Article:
BeyoncÃ©’s history-making September issue of Vogue is here, and with it a deeply personal collection of words about pregnancy, body acceptance, and the legacy she wants to leave in this world.Â
The artist revealed images of the cover on Instagram on Monday, and the text accompanying her photos is now up on Vogue‘s website.
In July, HuffPost reported that Queen Bey had secured total control over the issue from Editor-in-Chief Anna Wintour â meaning she could choose the cover, the captions, and even the photographs that would be included.
Bey kicked off her Vogue reign by selecting 23-year-old photographer Tyler Mitchell to shoot her photographs, marking the first time black photographer will have shot a Vogue cover in the magazine’s history. And since then things have only gotten better.
On Monday morning, BeyoncÃ© shared several photographs from her Vogue shoot, including two cover shots with the captions, “Everyone’s voice counts,” and “BeyoncÃ© in her own words.”
Though, a HuffPost reported, BeyoncÃ© didn’t grant an interview for the issue â she also did no interview for her September 2015 Vogue cover â the artist did speak with Culture Editor at Jezebel Clover Hope about herself “in her own words.”
Topics covered include the challenges she faced when giving birth to her twins Rumi and Sir, her struggle with body acceptance, her family history, her decision to tap Mitchell to photograph the cover, her Coachella performance, she and Jay-Z’s On the Run II tour, and more.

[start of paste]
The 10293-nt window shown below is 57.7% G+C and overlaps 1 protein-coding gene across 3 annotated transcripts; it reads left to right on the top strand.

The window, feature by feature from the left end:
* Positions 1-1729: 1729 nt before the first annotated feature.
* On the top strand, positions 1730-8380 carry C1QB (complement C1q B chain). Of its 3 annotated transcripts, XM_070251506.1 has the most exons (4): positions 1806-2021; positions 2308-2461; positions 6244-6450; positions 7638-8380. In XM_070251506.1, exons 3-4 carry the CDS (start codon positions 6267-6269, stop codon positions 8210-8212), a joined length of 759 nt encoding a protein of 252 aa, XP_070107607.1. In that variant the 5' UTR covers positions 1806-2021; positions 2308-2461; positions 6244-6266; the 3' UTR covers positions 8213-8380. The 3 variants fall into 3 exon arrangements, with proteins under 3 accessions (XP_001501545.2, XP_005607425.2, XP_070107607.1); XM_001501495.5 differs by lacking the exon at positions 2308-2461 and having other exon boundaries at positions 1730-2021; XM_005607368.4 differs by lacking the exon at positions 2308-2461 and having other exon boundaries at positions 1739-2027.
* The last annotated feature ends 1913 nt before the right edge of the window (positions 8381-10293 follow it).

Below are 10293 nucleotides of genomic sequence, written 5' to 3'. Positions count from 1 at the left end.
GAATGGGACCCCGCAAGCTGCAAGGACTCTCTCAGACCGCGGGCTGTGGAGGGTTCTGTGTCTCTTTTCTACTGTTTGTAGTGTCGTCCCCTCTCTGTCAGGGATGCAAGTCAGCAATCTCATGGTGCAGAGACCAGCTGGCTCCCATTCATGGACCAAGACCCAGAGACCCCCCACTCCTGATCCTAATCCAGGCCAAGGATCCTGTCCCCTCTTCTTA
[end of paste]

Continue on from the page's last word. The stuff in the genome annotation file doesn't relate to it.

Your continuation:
On the topic of motherhood and family, and what she hopes for her own children and future generations, she said:
“My mother taught me the importance not just of being seen but of seeing myself. As the mother of two girls, itâs important to me that they see themselves tooâin books, films, and on runways. Itâs important to me that they see themselves as CEOs, as bosses, and that they know they can write the script for their own livesâthat they can speak their minds and they have no ceiling. They donât have to be a certain type or fit into a specific category. They donât have to be politically correct, as long as theyâre authentic, respectful, compassionate, and empathetic. They can explore any religion, fall in love with any race, and love who they want to love.
I want the same things for my son. I want him to know that he can be strong and brave but that he can also be sensitive and kind. I want my son to have a high emotional IQ where he is free to be caring, truthful, and honest. Itâs everything a woman wants in a man, and yet we donât teach it to our boys.
I hope to teach my son not to fall victim to what the internet says he should be or how he should love. I want to create better representations for him so he is allowed to reach his full potential as a man, and to teach him that the real magic he possesses in the world is the power to affirm his own existence.”
You can read the full piece, and see ten of the photographs to be included in the issue on Vogue.com.